Several years later, I was actually working for a big brokerage firm in their computer department. I was installing a computer on the floor, when all of a sudden I hear screaming, and the broker next to me tells me get under the desk. Apparently, a guy they churn and burned his life saving of over $250k, was wanting his money back and he had a gun. I am not sure what happen but after a while, I had a conversation with broker, he told me it happens all the time, it is a pretty common thing. Most scream and threaten and send lawyer letters, but seldom to do they get their money back.

I could talk about penny stocks, IPS, tips REIT, and etc..etc… They have their place but mostly your giving the bookie the money to invest in your stead. The result are predictable. LOSSES.

So am I saying that stock brokers are all crooked, well not all of them. The commission based ones have to be. They are incentivated and promoted based on how much money they make for the brokerage house, not you. They get hired from one firm to another, and are paid huge sums of money to come over and burn you again. Sure not all are this way, but you have to understand the motive for their actions.

Later I got into doing my in own investment in the stock market, I went to seminars, and took classes. I followed their advise and was basically trying to buy the best company or follow the best tip. I wasn’t losing money, but I wasn’t really making any and this was in an up market. I soon learn that it is hard to predict what is a good company, and harder to time its purchase or sale. But I did learn an important rule, always have a stop lost, and on Oct 1989 I was very thankful.. I only lost 10% of my money that day, but it was actually less than I had made over 12% over the previous years. Many got kill that day, discipline and consistency kept me alive. Oh, well more money to my million dollar education.

I decide to spend more time on career and business, and less on the stock market. I realized that I was spending about 10 hours week listening to Nightly business report, Wall Street Journal, etc… I was an investor and was not in a hurry, the problem was the stock market is a short term instrument no matter what anyone says, it goes up and down hourly, daily and companies come and go very quickly.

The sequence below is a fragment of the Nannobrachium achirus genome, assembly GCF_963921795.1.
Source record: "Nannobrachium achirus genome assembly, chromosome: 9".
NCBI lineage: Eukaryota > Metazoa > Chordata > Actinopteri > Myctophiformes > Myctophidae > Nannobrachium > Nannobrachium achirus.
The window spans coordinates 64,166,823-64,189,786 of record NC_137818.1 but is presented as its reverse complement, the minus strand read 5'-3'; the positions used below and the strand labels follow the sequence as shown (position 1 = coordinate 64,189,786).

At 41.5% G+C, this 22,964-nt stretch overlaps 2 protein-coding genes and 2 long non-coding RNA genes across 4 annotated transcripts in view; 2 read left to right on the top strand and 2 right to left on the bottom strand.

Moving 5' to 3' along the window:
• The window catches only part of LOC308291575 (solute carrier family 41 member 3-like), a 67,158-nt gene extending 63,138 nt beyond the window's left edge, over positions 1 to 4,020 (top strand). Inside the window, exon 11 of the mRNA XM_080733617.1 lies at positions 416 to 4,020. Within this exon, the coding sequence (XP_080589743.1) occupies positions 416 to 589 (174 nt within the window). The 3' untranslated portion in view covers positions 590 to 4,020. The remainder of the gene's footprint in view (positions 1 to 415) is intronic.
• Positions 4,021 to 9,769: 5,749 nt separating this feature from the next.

Let me tell you a fallacy about the DOW. Imaging a baseball team that every time someone strikeout, they are removed and replaced with the next newest player with a better record. The Dow 20 is a list of the Best New York Stock Exchange Companies, if a company doesn’t perform well it is taken off. So when I started trading, in the 1980 and it was around 1000, the companies are very different than they are today, So at 13,000 today, it does not mean the stock market went up 13 times in value. Most if not all the higher fliers of the 80’s are gone, replaced year by year with the new best hitters.

So does this mean the Dow Jones average is useless, well it is an indicator for the short term ups or down. The S&P index is much better indicator. So how about investing in SPDR “Spiders” which are like an index of the SP500. Well, they are somewhat diversified and they will grow with the economy. They are pretty liquid, the commissions are typically lower than buying a bunch of several stocks. I do believe they could be part of diversified portfolio. Just be careful who you buy them from. Anyone could say they are selling you SPDRs and not actually be doing it., ala Bernie Madoff.

There is no such thing as investing long term in the stock market, unless you have lots of money to diversify, and have the powers of the Oracle or inside information.